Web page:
In another example, even potato chips, corn chips and Reese’s Peanut Butter Cups score higher than eggs, cheese and ground beef. Teicholz again tweeted her dismay:11
“MnMs, Reese’s Peanut Butter Cup, Triscuits >> cheese or eggs Lead author is Dean of Tufts Nutrition School, architect of White House Conf. on Nutrition & Health We can’t blame Americans for ill-health when this is our expert advice. Time to wake up.”
Big Food Has Captured the World of Nutrition
Based on the Food Compass, you’ll be healthier if you replace whole egg, cheddar cheese and ground beef with literal candy, which is nothing short of insanity. Also based on this tool, government would be justified in restricting marketing of beef, egg and cheese to children, while schools could be encouraged to load M&Ms into school lunches. The whole thing is absurd and indefensible, but not unexpected. As Teicholz explained:12
“In my view, the explanation is that the world of nutrition has become so enmeshed with corporate interests that experts don’t even realize their ‘expert views’ are dangerously close to industry propaganda.
The growing encroachment of corporate influence in the field has been going on since 1941 at least, when General Foods, Quaker Oats, Heinz, the Corn Products Refining Corporation and other then-nascent food processing companies founded the ‘Nutrition Foundation,’ to funnel money into universities for nutrition research.
Now, the practice of food and pharmaceutical corporations influencing science, professional organizations, conferences etc. is completely normalized.”
For instance, a study by Teicholz and colleagues revealed major conflicts of interest among members of the U.S. 2020 Dietary Guidelines Advisory Committee (DGAC). DGAC is supposed to be an independent committee, which reviews scientific evidence and provides a report to help develop the next set of dietary guidelines for Americans.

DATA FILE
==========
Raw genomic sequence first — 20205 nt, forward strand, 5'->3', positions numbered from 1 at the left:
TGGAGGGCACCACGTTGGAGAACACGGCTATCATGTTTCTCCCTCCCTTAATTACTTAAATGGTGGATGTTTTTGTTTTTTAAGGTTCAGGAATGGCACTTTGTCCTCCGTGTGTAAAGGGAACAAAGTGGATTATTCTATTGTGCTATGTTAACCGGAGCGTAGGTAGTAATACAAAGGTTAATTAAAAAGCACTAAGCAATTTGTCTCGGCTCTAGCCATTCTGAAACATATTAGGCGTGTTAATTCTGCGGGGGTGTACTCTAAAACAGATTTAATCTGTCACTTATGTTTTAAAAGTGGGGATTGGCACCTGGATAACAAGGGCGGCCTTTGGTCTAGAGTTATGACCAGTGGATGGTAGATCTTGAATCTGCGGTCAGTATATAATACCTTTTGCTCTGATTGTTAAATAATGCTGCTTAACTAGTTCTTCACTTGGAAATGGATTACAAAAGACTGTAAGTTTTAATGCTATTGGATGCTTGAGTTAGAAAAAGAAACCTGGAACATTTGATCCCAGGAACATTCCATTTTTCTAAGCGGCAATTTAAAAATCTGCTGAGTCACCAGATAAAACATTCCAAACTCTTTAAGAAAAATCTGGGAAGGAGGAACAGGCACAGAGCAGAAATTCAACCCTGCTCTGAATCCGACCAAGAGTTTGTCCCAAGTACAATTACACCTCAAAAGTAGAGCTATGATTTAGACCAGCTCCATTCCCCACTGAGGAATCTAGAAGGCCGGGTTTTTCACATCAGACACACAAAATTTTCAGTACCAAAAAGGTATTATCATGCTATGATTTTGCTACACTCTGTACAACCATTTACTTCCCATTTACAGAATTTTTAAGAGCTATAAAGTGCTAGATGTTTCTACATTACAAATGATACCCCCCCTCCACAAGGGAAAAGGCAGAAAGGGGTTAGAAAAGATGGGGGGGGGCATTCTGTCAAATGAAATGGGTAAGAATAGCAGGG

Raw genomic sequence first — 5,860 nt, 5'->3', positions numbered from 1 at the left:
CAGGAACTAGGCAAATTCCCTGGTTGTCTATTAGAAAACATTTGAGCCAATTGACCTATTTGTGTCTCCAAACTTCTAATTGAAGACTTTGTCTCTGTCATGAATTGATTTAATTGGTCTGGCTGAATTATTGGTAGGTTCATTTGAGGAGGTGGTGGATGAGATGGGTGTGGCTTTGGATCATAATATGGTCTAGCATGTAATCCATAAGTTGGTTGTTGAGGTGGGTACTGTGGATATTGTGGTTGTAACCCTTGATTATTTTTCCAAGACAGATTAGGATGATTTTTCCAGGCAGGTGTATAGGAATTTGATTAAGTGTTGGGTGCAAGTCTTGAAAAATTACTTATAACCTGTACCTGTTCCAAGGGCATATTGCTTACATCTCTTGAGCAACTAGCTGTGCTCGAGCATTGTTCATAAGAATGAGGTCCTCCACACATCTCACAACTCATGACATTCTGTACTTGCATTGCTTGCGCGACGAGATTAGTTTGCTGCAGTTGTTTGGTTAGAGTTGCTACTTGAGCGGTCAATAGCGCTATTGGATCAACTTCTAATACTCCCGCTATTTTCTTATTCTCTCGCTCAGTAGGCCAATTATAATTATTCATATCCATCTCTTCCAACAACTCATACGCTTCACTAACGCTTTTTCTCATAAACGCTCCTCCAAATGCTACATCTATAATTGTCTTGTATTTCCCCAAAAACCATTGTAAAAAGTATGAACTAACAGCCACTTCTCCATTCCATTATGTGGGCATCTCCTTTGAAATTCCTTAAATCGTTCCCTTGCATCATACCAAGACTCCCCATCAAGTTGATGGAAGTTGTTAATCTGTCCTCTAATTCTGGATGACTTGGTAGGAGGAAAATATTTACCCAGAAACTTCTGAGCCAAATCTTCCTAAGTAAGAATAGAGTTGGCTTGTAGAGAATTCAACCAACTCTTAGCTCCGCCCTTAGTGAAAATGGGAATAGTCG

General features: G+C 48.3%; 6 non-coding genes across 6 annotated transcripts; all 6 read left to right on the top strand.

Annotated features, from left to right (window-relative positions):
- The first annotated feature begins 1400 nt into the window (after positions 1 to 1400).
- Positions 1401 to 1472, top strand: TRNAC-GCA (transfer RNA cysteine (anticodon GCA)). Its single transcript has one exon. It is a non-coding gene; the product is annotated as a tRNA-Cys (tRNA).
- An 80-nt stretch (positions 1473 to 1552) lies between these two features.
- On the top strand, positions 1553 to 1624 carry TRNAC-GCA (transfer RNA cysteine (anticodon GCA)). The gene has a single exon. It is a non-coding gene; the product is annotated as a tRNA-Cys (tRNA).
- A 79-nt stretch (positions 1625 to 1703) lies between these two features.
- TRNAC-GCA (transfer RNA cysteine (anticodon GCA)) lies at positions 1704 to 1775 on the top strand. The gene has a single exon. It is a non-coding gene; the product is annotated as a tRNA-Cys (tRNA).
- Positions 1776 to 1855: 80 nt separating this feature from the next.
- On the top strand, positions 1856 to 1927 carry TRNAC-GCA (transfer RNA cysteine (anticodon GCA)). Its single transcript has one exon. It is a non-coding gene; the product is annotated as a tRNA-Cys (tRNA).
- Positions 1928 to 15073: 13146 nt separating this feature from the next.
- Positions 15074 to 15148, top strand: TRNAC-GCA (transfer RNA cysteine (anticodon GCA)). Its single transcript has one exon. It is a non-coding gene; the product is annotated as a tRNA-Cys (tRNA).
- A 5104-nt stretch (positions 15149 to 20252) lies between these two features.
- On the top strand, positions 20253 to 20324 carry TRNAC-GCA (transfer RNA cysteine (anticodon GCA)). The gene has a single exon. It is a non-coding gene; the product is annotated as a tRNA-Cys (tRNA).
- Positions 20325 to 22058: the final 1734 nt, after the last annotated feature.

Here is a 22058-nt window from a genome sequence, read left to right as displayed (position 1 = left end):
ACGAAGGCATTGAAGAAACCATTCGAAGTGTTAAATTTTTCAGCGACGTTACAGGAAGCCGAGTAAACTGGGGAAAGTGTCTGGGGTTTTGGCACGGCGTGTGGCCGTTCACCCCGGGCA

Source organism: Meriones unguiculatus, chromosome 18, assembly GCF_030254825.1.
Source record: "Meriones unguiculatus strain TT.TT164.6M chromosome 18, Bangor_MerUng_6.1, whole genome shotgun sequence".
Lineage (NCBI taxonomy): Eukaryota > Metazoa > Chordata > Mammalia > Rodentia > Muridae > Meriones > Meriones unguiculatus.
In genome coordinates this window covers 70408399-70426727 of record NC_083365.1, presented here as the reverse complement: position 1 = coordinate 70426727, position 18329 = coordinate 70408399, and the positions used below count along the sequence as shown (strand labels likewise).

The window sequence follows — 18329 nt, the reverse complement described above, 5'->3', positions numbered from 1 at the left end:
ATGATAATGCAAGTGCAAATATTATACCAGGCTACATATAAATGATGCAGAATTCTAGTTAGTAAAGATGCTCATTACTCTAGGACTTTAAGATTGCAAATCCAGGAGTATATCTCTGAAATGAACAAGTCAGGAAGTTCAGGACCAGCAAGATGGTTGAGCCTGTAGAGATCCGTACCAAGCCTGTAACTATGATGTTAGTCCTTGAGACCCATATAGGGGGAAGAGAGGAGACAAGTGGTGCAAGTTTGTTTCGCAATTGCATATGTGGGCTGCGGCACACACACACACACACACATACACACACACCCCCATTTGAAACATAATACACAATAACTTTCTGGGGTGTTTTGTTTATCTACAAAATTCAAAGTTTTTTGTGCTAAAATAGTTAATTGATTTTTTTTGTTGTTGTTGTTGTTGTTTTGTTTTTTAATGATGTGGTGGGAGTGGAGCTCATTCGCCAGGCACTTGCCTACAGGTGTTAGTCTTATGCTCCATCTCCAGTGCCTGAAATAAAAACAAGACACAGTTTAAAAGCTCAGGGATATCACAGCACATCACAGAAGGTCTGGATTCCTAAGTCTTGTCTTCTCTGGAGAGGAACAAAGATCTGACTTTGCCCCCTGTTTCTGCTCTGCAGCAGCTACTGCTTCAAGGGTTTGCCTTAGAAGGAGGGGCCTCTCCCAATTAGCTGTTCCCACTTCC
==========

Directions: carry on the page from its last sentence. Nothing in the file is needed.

The committee included 20 experts, 95% of whom had a conflict of interest with Big Food or Big Pharma. Certain players — namely Kellogg, Abbott, Kraft, Mead Johnson, General Mills, Dannon and the International Life Sciences Institute (ILSI) — were linked to multiple DGAC members.13
A Corporate Accountability report also found that more than half of those appointed to the 2020 DGAC had ties to ILSI,14 which has been exposed as a shill for the junk food industry. Internal documents revealed ILSI embedded itself in public health panels across Europe and the United Nations in an effort to promote its own industry-focused agenda to raise profits at the expense of public health worldwide.15
The Academy of Nutrition and Dietetics (AND) is also more akin to an industry front group than a public health agency, with close ties to the manufacturers of some of the unhealthiest foods you can eat, including Coca-Cola, PepsiCo, General Mills and Kraft.16